While not entirely surprising given the candidacy of Mayor Pete Buttigieg, the poll marked another historic milestone in presidential politics and polling. The Reuters/Ispos poll was the first to ask Americans about their support for a transgender presidential candidate.
The poll revealed a surprising amount of support. Over half of all respondents (57%) said that the fact that a presidential candidate was transgender would either not matter to them (46%) or would make them more likely to support a candidate (11%). Only 1 in 4 (26%) said they would be “much less likely” to vote for a transgender candidate.
And for the record books—for the first time, Americans were also asked about their support for a gender non-binary presidential candidate. The results were similar: 58% said that they would either be more likely to support such a candidate (10%) or that identity would not matter to their vote (48%).
Historically, this is a much better showing than other minority presidential candidates received when Americans were first asked about supporting them. In response to a 1937 Gallup poll, only 33% of respondents said they would vote for a female candidate and only 46% for a Jewish candidate. Public willingness to vote for a Black president was at 37% in 1958, when Gallup first included the question on a national survey. In 1978, only 26% of respondents said they would vote for a “homosexual” candidate for president when that question was first asked.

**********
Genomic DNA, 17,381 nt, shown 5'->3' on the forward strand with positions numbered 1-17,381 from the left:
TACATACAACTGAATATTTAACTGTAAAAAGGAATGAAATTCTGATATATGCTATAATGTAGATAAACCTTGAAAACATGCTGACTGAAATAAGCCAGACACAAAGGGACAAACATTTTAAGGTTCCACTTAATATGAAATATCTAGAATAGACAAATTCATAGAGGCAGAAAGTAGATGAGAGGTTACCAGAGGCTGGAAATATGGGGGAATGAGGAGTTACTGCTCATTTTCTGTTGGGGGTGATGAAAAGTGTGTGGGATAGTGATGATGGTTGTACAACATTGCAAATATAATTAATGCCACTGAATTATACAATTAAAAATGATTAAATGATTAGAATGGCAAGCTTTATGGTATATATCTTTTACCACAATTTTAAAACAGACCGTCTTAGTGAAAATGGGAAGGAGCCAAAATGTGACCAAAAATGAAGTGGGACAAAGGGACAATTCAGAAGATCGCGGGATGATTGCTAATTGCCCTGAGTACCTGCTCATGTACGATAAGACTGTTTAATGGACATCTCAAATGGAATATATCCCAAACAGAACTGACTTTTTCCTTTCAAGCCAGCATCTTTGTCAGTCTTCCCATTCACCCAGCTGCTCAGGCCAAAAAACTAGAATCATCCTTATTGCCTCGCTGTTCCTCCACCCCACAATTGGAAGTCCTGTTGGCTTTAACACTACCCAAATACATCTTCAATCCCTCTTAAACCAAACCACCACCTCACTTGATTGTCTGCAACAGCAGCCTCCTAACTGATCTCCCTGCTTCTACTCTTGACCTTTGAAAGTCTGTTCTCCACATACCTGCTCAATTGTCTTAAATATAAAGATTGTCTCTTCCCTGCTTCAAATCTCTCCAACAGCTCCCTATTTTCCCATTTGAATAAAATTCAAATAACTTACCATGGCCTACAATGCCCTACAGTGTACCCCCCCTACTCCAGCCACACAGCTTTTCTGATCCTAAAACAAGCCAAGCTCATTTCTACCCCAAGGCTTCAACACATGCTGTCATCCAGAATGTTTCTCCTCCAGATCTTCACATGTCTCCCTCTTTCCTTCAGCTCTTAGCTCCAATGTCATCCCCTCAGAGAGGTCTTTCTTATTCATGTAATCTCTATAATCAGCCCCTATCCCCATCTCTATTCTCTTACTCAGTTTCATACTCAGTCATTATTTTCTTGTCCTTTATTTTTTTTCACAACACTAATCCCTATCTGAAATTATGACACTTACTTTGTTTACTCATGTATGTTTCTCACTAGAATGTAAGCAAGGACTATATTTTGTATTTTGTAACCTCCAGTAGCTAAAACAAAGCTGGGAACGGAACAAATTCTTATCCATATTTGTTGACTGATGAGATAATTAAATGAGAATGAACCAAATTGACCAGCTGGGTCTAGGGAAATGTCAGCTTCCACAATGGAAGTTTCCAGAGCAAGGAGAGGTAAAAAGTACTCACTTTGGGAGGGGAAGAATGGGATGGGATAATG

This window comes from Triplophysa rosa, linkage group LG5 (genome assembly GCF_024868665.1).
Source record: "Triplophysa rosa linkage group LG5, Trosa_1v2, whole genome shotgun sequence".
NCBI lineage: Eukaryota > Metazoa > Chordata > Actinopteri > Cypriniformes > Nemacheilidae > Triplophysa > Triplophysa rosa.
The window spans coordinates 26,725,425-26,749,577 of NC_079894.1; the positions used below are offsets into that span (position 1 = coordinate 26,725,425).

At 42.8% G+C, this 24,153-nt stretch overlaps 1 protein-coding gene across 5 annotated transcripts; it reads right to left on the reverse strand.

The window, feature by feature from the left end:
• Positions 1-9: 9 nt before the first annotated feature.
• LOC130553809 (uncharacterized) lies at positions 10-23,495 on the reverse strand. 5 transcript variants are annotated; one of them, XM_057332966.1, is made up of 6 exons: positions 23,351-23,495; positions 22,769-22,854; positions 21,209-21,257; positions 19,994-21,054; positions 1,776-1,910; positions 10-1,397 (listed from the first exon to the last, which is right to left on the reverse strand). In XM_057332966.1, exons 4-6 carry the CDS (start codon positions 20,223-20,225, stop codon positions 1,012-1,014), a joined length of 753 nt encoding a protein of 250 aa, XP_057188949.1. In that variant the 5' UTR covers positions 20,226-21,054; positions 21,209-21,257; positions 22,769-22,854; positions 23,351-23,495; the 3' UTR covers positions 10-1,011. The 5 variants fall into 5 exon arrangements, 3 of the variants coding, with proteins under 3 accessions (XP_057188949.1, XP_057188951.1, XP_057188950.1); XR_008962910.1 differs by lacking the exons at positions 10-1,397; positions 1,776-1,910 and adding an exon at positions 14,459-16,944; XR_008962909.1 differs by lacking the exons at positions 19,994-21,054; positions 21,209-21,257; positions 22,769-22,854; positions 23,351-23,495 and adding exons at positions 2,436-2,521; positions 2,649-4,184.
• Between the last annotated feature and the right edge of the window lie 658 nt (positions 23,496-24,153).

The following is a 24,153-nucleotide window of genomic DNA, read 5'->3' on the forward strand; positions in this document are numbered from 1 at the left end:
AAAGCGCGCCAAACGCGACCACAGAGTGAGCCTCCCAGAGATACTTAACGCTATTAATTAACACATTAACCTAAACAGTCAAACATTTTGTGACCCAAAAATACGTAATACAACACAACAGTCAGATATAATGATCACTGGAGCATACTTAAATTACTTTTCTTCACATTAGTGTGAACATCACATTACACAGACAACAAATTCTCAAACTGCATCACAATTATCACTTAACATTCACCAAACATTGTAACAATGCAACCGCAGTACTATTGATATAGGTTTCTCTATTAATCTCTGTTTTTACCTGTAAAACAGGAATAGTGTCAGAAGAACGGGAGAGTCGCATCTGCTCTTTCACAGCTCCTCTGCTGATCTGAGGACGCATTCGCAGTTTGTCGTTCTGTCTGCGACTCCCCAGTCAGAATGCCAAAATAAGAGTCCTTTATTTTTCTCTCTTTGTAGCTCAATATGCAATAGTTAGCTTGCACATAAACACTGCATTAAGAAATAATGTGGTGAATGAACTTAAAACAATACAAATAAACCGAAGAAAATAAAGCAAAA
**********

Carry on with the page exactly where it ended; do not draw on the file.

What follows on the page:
It’s not all positive news for potential transgender candidates, however. A transgender presidential candidate fared less well than most other groups that were asked about on the Reuters/Ipsos poll. Over 80% of respondents said that whether a presidential candidate was Black or Latino would either not matter to them or make them more likely to vote for a candidate, and approximately two-thirds had similar support for a gay or lesbian candidate.
Transgender and gender non-binary candidates, however, did poll better than one group of candidates—those over the age of 70. Only 52% of respondents said that a candidate being over the age of 70 would not matter (42%) or make them more likely to vote for a candidate (10%). On Inauguration Day 2020, President Trump and candidates Sanders, Biden, Weld, and Warren will be 70 years or older.
The level of support for a transgender president varied greatly by political party, familiarity with the LGBT community, and other demographic characteristics which shape public opinion about transgender people and issues. For example, 70% of registered Democrats said they would be more likely to vote for a transgender candidate or that a candidate’s gender identity wouldn’t matter—compared to 60% of registered Independents and only 32% of registered Republicans. Put differently, three times as many registered Republicans (45%) said they would be “much less likely” to vote for a transgender presidential candidate than registered Democrats (15%).
Almost 9 in 10 of LGBT Americans expressed support for a transgender presidential candidate (89%) as did 65% of those who said they had LGBT friends and family members. Of those who said they didn’t know anyone who was LGBT, only 41% expressed support. Consistent with other research, People of Color, women, and millennials were also more likely to express support for a transgender presidential candidate.